To succeed in this rapidly growing country, Nathan needed a high school education and then, with luck, credentials for admission to a college, therefore he enrolled in a remedial schooling program while working to support himself. When he was apprehended by the Germans, he was twelve and had only completed an elementary school. The war denied him the opportunity of further studies and even the adolescent pleasures of discovering and dreaming about the opposite sex. Fortunately, through friends, he met a lovely Israeli woman named Zahava. Her name in Hebrew means gold and that was what she was to him. The pleasure of courtship was a delight that he could not have imagined as a slave laborer. They married and, in time, had a family. 

Nathan excelled in science and mathematics at school, but he found history boring — and this presented a predicament. The government considered Israeli history the Hebrew Bible, but Nathan was apathetic concerning the Torah’s events and its obscure oddities. He equated this with religious indoctrination, a topic that he perhaps subconsciously resisted because in the slave labor camps that he knew, God seemed absent. This became an insurmountable academic hurdle. Nathan’s grades in all other subjects were excellent, but he repeatedly failed to pass the national history exam in order to receive his high school diploma. Without a high school academic credential, he was ineligible for acceptance at any Israeli university.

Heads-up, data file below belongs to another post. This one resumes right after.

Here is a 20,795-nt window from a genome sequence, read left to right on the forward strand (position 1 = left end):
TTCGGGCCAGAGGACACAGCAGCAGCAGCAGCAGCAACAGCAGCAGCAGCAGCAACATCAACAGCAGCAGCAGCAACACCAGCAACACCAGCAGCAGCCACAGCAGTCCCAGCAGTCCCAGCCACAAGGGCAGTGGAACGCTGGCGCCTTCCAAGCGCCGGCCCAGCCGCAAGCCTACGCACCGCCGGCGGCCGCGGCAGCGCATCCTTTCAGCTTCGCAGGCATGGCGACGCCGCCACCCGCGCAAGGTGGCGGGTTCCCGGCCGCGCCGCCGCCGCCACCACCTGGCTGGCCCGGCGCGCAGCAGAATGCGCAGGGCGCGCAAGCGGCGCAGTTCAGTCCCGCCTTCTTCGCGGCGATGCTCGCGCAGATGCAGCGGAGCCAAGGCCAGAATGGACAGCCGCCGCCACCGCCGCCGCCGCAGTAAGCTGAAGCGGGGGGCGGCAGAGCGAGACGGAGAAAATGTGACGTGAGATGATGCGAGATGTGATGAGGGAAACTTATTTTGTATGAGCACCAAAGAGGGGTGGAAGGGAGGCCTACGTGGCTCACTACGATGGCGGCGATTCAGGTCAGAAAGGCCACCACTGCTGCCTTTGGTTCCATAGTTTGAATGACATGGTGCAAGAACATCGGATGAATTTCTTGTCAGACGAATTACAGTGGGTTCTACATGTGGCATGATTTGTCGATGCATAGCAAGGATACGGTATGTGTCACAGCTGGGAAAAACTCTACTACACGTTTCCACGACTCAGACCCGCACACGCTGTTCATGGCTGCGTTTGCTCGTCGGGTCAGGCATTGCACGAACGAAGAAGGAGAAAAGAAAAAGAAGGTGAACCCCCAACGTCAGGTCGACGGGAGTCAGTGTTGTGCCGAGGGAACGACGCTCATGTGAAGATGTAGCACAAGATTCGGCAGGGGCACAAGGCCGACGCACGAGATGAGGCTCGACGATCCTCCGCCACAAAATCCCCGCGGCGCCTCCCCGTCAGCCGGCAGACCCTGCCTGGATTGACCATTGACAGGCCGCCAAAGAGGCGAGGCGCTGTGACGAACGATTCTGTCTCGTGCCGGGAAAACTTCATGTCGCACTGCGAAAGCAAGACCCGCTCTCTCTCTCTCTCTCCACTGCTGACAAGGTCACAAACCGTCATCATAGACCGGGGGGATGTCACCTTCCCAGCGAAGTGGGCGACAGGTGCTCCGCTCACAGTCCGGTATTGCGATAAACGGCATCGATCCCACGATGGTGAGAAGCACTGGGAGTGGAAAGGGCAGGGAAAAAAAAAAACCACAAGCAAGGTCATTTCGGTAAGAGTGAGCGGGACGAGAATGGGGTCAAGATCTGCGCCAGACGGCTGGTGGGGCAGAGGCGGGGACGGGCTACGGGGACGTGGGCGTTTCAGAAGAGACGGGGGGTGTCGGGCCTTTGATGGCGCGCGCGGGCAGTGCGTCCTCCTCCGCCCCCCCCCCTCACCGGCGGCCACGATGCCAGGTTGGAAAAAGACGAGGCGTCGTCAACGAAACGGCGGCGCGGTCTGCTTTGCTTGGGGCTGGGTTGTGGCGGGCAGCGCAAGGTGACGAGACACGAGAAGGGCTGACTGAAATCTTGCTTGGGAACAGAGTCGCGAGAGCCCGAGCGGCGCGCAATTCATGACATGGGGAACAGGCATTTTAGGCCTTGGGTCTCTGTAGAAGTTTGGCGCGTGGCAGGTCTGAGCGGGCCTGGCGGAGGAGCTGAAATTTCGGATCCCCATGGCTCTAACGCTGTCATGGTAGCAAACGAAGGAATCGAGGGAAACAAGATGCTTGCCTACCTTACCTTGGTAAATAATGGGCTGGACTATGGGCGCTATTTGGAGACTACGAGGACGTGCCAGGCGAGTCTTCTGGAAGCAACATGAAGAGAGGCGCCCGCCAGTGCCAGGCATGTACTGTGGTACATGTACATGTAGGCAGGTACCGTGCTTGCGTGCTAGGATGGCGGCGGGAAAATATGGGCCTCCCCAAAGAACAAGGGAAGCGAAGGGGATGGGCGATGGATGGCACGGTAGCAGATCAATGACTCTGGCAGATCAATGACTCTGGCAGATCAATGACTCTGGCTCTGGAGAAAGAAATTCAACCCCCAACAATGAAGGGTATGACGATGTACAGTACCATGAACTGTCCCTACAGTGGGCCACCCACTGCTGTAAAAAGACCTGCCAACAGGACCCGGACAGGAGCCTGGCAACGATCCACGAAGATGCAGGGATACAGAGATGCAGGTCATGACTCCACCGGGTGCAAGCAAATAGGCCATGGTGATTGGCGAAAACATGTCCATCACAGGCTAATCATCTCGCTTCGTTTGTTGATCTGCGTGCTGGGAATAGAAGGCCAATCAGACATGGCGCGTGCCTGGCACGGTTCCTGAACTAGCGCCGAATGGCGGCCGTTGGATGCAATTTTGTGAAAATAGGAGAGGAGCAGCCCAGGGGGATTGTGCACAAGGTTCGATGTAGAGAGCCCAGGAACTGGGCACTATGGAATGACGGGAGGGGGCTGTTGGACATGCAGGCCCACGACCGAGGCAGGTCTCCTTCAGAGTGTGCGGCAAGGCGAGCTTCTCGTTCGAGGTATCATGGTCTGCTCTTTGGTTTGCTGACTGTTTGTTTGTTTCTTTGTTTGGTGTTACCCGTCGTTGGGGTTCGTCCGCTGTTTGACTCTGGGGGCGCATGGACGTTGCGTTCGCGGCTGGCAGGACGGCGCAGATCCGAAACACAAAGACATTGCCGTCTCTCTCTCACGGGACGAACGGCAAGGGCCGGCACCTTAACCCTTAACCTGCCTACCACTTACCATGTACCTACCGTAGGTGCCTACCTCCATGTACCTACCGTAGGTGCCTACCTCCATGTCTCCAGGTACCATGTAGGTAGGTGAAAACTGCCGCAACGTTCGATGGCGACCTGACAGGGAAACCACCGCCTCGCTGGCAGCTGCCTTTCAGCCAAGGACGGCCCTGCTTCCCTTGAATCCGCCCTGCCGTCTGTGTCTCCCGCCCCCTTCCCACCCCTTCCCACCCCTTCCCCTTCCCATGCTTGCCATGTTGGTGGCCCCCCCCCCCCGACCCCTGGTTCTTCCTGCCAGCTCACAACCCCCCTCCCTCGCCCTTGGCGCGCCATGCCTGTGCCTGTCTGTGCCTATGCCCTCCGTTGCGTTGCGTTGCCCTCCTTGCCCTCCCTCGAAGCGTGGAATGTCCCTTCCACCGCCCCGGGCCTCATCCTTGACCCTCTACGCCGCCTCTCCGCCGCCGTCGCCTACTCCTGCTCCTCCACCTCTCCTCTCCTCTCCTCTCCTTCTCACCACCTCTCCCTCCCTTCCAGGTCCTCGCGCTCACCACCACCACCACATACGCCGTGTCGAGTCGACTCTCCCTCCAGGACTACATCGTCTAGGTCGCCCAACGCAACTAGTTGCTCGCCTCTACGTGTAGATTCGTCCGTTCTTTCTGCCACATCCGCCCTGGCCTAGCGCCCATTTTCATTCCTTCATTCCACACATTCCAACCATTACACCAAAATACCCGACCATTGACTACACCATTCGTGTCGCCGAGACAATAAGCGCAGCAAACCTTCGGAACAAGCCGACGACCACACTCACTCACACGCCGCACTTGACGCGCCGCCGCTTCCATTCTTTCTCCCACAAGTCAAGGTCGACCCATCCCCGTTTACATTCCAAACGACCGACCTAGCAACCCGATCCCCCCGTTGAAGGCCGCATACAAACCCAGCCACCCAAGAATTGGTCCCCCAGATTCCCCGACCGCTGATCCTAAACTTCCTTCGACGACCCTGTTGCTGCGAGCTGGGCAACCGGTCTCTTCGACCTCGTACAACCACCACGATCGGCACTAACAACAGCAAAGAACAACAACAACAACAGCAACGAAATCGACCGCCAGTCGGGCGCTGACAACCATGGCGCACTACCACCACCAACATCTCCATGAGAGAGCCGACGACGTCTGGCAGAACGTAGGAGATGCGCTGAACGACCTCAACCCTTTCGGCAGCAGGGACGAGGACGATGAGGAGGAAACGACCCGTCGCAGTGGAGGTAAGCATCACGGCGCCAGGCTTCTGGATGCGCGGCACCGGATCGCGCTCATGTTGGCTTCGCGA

Nathan confided his frustrations with the Israeli academic system to a distant American cousin who was visiting Israel. The cousin suggested that if Nathan became proficient in English and was willing to start his college studies pretty much at the beginning, he would help Nathan gain admission to Virginia Polytechnic Institute in Blacksburg, Virginia. There, Nathan’s lack of a high school diploma would not be a significant issue.